Hedge fund TPG-Axon Capital, one of SandRidge Energy’s largest investors, continues to push for changes at the Oklahoma City-based exploration and production company, calling for the replacement of SandRidge’s entire board of directors.
TPG-Axon also said it has filed a lawsuit in Delaware Chancery Court challenging the amount of time SandRidge gave shareholders to vote on proposed changes to the company’s bylaws that were proposed by the hedge fund.
“Obviously, the company is fearful of allowing the voice of shareholders to be heard,” TPG-Axon said in a Dec. 24 letter to the SandRidge board of directors. “Rather than attempt to reform, management and the Board seem intent on various tricks and artifice in an attempt to gather advantage and confuse the process.”
Last month TPG-Axon called for SandRidge to replace CEO Tom Ward, realign its board of directors and consider the possible sale of the company. TPG-Axon, which owns more than 4.5% of outstanding SandRidge shares, said it invested in the company because “the stock represents extraordinary value,” with a $12-14/share range “realistic and achievable.” But SandRidge stock “has been a disastrous performer,” declining 76% from its initial public offering five years ago, TPG-Axon said.
Last week SandRidge agreed to sell its Permian Basin portfolio for $2.6 billion in cash to privately held Sheridan Production Partners II, a sale that had been anticipated since early November (see Shale Daily, Dec. 21). The Permian Basin sale is considered key to SandRidge’s planned strategic transition from a natural gas producer to an oil explorer, and “is a great outcome for our shareholders,” according to Ward.
But according to TPG-Axon, the sale and the market’s response to it provide further evidence that shareholders have lost confidence in SandRidge’s leadership.
“Despite the fanfare with which you announced it, the result was yet another sharp drop (5%) in the stock price,” according to TPG-Axon’s letter. “Why? We believe it is because investors fear that any cash the company receives will be taken or squandered by Mr. Ward.” According to the hedge fund, Ward and a family member “actively compete with the company…[and] have engaged in persistent front-running of the company” through Edmond, OK-based private investment company WCT Resources.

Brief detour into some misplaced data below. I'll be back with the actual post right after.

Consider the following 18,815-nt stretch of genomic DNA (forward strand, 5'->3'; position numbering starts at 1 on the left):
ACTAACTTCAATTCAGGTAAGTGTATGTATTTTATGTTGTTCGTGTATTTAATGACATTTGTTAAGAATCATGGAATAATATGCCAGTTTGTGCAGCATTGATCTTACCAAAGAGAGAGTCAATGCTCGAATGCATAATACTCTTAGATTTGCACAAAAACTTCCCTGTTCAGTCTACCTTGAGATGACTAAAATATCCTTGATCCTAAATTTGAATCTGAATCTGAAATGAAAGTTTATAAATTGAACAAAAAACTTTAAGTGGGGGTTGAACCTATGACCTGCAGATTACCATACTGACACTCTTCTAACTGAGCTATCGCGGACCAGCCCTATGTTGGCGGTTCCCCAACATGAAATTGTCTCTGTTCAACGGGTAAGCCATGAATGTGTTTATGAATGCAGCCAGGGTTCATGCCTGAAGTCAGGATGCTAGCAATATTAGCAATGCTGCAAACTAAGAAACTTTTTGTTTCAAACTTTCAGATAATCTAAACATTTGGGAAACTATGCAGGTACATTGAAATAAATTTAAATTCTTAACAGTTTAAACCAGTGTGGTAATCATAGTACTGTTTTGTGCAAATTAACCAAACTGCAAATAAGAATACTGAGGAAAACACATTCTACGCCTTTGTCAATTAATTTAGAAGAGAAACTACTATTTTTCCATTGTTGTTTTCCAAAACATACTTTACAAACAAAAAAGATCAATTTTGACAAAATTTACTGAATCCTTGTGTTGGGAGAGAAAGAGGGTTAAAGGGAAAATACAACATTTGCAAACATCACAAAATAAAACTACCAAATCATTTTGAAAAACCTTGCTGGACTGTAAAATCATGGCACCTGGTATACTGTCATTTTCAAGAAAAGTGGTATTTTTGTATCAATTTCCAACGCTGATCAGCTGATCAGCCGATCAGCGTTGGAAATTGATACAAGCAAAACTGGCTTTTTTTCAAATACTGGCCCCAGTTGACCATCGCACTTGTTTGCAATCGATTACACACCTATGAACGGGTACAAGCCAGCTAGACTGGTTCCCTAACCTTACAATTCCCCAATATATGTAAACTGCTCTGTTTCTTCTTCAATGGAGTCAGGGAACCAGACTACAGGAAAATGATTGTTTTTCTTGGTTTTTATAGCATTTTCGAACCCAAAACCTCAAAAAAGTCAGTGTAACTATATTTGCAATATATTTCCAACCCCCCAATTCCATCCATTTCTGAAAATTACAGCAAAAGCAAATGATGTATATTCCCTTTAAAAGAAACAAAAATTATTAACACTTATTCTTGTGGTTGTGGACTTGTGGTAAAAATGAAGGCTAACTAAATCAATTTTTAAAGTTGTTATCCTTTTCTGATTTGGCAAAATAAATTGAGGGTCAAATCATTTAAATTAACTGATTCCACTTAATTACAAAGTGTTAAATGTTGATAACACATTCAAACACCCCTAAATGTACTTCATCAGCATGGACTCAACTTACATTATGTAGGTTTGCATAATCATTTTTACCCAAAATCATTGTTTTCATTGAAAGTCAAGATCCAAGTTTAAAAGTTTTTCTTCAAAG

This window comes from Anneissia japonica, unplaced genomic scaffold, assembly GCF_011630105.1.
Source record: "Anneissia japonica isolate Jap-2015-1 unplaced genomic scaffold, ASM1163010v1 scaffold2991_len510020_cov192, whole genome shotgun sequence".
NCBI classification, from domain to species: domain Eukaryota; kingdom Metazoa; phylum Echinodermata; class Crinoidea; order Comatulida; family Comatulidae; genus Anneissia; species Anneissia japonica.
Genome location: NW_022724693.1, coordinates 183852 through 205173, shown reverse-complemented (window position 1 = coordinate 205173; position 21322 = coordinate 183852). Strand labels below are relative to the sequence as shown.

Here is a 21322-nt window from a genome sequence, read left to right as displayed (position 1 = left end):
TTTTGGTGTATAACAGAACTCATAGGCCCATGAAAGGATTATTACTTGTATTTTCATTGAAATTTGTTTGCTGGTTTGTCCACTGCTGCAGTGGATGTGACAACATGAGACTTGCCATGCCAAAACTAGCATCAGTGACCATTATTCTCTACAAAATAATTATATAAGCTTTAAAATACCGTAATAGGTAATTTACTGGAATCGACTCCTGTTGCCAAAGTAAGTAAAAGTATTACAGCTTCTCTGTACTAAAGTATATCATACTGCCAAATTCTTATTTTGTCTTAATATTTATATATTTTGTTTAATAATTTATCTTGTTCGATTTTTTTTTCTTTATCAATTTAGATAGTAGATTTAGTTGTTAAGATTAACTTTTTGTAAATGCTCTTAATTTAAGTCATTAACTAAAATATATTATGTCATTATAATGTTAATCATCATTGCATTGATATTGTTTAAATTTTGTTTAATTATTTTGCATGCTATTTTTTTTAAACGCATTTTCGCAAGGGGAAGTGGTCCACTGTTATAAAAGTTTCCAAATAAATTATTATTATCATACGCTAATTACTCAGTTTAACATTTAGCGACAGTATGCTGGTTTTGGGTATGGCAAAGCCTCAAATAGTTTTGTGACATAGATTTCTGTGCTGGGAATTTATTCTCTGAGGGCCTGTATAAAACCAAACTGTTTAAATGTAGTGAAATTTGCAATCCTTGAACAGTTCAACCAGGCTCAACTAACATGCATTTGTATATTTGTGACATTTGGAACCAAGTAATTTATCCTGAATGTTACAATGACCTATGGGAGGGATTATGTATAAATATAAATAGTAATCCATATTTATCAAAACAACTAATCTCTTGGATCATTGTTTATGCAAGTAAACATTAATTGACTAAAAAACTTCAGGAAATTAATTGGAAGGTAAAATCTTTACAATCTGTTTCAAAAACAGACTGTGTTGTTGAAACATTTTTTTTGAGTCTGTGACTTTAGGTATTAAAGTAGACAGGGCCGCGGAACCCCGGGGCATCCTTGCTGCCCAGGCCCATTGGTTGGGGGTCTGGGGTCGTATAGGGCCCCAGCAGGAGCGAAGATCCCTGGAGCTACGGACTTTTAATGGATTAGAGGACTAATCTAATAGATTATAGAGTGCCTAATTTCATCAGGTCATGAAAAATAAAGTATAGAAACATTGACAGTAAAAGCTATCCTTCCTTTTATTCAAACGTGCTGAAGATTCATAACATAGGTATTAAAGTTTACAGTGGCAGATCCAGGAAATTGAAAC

Last month SandRidge adopted a rights plan to counter any offers to take over the company that management deems to be unfair to investors. The company said the rights plan was “designed to assure that all of SandRidge’s stockholders receive fair and equal treatment in the event of any proposed takeover of the company, to guard against tactics to gain control of SandRidge without paying all stockholders a premium for that control, and to enable all of SandRidge’s stockholders to realize the long-term value of their investment in the company.” Under the rights plan, SandRidge will make a distribution of one preferred share purchase right for each outstanding share of common stock of the company to stockholders of record on Nov. 29. The rights generally will become exercisable only if a person or group acquires beneficial ownership of 10% or more of SandRidge common stock.
SandRidge recently announced a 3Q2012 net loss applicable to common stockholders of $184 million (minus 39 cents/share), compared with net income of $561 million ($1.16/share) in 3Q2011.
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